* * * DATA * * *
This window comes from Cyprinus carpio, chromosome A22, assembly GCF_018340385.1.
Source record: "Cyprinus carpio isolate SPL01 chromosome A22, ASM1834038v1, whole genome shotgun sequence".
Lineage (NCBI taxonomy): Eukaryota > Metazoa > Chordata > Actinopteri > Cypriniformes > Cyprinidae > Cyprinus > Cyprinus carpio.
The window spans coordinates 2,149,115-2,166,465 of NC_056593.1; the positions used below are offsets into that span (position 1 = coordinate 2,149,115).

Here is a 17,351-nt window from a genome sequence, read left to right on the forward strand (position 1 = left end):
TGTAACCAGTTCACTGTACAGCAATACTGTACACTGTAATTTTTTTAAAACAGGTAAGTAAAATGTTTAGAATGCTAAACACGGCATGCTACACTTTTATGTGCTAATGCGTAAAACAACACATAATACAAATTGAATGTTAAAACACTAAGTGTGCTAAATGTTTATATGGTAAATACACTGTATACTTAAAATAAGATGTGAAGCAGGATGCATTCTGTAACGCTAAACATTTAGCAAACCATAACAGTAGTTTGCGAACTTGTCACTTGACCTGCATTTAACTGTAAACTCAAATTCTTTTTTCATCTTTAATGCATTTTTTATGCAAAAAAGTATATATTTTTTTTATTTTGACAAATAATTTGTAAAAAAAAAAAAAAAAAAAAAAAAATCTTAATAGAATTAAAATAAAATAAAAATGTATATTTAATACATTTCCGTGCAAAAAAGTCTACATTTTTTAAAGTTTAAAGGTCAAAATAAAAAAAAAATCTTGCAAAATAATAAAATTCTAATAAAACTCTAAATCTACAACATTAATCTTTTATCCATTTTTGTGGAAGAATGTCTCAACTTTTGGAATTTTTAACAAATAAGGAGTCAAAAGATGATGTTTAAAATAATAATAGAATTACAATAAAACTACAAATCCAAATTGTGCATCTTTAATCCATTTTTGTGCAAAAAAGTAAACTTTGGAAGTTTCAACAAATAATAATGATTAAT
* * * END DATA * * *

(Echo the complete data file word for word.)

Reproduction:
This window comes from Cyprinus carpio, chromosome A22, assembly GCF_018340385.1.
Source record: "Cyprinus carpio isolate SPL01 chromosome A22, ASM1834038v1, whole genome shotgun sequence".
Lineage (NCBI taxonomy): Eukaryota > Metazoa > Chordata > Actinopteri > Cypriniformes > Cyprinidae > Cyprinus > Cyprinus carpio.
The window spans coordinates 2,149,115-2,166,465 of NC_056593.1; the positions used below are offsets into that span (position 1 = coordinate 2,149,115).

Here is a 17,351-nt window from a genome sequence, read left to right on the forward strand (position 1 = left end):
TGTAACCAGTTCACTGTACAGCAATACTGTACACTGTAATTTTTTTAAAACAGGTAAGTAAAATGTTTAGAATGCTAAACACGGCATGCTACACTTTTATGTGCTAATGCGTAAAACAACACATAATACAAATTGAATGTTAAAACACTAAGTGTGCTAAATGTTTATATGGTAAATACACTGTATACTTAAAATAAGATGTGAAGCAGGATGCATTCTGTAACGCTAAACATTTAGCAAACCATAACAGTAGTTTGCGAACTTGTCACTTGACCTGCATTTAACTGTAAACTCAAATTCTTTTTTCATCTTTAATGCATTTTTTATGCAAAAAAGTATATATTTTTTTTATTTTGACAAATAATTTGTAAAAAAAAAAAAAAAAAAAAAAAAATCTTAATAGAATTAAAATAAAATAAAAATGTATATTTAATACATTTCCGTGCAAAAAAGTCTACATTTTTTAAAGTTTAAAGGTCAAAATAAAAAAAAAATCTTGCAAAATAATAAAATTCTAATAAAACTCTAAATCTACAACATTAATCTTTTATCCATTTTTGTGGAAGAATGTCTCAACTTTTGGAATTTTTAACAAATAAGGAGTCAAAAGATGATGTTTAAAATAATAATAGAATTACAATAAAACTACAAATCCAAATTGTGCATCTTTAATCCATTTTTGTGCAAAAAAGTAAACTTTGGAAGTTTCAACAAATAATAATGATTAAT